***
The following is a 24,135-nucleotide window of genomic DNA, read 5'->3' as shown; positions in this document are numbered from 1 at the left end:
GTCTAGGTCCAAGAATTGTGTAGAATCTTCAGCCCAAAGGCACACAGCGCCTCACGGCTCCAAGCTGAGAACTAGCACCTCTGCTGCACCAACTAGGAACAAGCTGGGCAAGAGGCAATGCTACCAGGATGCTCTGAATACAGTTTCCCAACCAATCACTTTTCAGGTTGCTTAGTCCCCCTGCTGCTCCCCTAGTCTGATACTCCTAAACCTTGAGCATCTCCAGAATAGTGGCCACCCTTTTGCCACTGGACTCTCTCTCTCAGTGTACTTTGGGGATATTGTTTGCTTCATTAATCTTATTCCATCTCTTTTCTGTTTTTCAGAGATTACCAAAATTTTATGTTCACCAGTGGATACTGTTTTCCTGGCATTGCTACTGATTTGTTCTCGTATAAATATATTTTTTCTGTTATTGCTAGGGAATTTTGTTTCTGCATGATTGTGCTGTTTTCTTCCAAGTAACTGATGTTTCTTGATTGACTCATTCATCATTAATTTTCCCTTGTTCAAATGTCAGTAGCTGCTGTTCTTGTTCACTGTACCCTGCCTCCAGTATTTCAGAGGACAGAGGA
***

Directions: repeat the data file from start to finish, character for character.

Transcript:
The following is a 24,135-nucleotide window of genomic DNA, read 5'->3' as shown; positions in this document are numbered from 1 at the left end:
GTCTAGGTCCAAGAATTGTGTAGAATCTTCAGCCCAAAGGCACACAGCGCCTCACGGCTCCAAGCTGAGAACTAGCACCTCTGCTGCACCAACTAGGAACAAGCTGGGCAAGAGGCAATGCTACCAGGATGCTCTGAATACAGTTTCCCAACCAATCACTTTTCAGGTTGCTTAGTCCCCCTGCTGCTCCCCTAGTCTGATACTCCTAAACCTTGAGCATCTCCAGAATAGTGGCCACCCTTTTGCCACTGGACTCTCTCTCTCAGTGTACTTTGGGGATATTGTTTGCTTCATTAATCTTATTCCATCTCTTTTCTGTTTTTCAGAGATTACCAAAATTTTATGTTCACCAGTGGATACTGTTTTCCTGGCATTGCTACTGATTTGTTCTCGTATAAATATATTTTTTCTGTTATTGCTAGGGAATTTTGTTTCTGCATGATTGTGCTGTTTTCTTCCAAGTAACTGATGTTTCTTGATTGACTCATTCATCATTAATTTTCCCTTGTTCAAATGTCAGTAGCTGCTGTTCTTGTTCACTGTACCCTGCCTCCAGTATTTCAGAGGACAGAGGA